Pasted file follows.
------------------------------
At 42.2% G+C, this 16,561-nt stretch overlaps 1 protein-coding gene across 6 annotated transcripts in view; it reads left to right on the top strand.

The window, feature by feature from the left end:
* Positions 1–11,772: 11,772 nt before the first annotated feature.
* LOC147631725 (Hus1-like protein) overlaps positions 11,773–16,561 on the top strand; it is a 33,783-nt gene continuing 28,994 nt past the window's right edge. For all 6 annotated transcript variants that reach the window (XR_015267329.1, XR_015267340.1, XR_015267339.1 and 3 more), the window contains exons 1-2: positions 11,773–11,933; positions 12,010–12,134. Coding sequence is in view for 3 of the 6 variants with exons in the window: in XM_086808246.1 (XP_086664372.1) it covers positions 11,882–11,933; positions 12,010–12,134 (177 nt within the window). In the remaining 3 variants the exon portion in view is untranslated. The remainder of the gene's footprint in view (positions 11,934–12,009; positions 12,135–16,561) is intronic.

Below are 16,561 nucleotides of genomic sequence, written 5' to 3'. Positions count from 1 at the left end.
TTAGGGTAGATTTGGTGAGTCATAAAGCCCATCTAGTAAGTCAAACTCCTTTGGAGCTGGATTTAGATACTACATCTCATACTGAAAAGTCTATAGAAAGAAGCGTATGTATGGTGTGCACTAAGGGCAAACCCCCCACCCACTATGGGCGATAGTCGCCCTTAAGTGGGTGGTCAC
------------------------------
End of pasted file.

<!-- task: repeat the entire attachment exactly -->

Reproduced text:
At 42.2% G+C, this 16,561-nt stretch overlaps 1 protein-coding gene across 6 annotated transcripts in view; it reads left to right on the top strand.

The window, feature by feature from the left end:
* Positions 1–11,772: 11,772 nt before the first annotated feature.
* LOC147631725 (Hus1-like protein) overlaps positions 11,773–16,561 on the top strand; it is a 33,783-nt gene continuing 28,994 nt past the window's right edge. For all 6 annotated transcript variants that reach the window (XR_015267329.1, XR_015267340.1, XR_015267339.1 and 3 more), the window contains exons 1-2: positions 11,773–11,933; positions 12,010–12,134. Coding sequence is in view for 3 of the 6 variants with exons in the window: in XM_086808246.1 (XP_086664372.1) it covers positions 11,882–11,933; positions 12,010–12,134 (177 nt within the window). In the remaining 3 variants the exon portion in view is untranslated. The remainder of the gene's footprint in view (positions 11,934–12,009; positions 12,135–16,561) is intronic.

Below are 16,561 nucleotides of genomic sequence, written 5' to 3'. Positions count from 1 at the left end.
TTAGGGTAGATTTGGTGAGTCATAAAGCCCATCTAGTAAGTCAAACTCCTTTGGAGCTGGATTTAGATACTACATCTCATACTGAAAAGTCTATAGAAAGAAGCGTATGTATGGTGTGCACTAAGGGCAAACCCCCCACCCACTATGGGCGATAGTCGCCCTTAAGTGGGTGGTCAC